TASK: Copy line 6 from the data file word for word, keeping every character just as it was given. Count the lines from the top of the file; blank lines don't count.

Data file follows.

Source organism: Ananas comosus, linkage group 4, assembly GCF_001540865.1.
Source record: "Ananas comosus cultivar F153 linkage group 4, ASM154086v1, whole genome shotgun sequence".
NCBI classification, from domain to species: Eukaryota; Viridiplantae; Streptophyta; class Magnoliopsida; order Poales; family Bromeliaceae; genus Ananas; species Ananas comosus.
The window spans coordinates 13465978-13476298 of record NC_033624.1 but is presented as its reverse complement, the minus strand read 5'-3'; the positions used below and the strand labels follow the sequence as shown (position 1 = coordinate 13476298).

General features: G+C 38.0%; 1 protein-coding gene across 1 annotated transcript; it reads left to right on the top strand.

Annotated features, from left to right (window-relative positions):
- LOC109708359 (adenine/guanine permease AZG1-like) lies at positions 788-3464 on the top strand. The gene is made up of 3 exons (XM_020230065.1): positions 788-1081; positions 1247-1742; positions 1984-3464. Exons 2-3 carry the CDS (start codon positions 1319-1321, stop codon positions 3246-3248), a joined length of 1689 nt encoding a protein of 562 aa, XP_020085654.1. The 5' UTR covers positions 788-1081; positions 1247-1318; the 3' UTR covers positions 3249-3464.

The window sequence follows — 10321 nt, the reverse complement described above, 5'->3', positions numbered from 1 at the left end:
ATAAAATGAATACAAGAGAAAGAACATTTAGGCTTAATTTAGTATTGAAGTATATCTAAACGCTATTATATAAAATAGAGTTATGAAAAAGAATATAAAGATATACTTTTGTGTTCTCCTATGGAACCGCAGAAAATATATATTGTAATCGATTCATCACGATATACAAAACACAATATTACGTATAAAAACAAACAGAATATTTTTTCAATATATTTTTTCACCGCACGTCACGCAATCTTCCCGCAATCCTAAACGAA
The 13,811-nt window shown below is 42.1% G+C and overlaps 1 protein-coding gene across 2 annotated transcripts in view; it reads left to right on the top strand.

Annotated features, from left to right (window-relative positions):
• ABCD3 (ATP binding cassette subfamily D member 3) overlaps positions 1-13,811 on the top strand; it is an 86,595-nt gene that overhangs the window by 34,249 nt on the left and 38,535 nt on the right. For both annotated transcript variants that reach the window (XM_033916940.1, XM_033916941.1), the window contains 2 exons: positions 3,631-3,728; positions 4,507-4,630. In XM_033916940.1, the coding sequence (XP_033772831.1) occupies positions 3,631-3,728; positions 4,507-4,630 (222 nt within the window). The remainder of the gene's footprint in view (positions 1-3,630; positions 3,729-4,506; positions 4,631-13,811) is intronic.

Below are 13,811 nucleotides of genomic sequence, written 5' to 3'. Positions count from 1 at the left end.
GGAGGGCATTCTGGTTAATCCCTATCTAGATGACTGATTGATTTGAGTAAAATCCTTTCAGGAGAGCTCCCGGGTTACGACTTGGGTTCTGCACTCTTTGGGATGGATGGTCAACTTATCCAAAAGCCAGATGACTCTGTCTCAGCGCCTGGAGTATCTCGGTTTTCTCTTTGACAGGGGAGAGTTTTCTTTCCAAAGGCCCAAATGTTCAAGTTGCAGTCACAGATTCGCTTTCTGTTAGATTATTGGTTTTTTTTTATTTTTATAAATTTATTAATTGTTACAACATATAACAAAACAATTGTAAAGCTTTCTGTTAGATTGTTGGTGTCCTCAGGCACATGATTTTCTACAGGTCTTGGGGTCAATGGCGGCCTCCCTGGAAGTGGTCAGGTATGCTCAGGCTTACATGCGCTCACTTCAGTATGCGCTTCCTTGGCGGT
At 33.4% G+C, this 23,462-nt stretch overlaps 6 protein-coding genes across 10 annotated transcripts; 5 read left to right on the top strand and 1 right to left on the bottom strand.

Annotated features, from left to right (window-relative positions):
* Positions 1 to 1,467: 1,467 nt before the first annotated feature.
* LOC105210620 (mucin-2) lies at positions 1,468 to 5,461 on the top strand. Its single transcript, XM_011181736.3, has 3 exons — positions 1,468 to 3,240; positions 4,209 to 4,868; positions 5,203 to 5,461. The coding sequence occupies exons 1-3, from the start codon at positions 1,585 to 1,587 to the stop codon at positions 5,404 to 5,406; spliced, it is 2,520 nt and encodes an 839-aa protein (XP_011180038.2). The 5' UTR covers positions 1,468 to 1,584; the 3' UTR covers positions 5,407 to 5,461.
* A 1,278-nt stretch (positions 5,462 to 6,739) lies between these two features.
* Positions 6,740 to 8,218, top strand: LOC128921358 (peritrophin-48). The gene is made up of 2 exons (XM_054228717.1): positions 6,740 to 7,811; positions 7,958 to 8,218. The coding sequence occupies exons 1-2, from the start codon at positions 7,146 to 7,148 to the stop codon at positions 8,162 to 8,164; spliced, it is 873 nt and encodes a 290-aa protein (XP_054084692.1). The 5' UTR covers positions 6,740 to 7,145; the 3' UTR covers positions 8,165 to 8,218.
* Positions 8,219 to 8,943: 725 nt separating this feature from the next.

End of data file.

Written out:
Annotated features, from left to right (window-relative positions):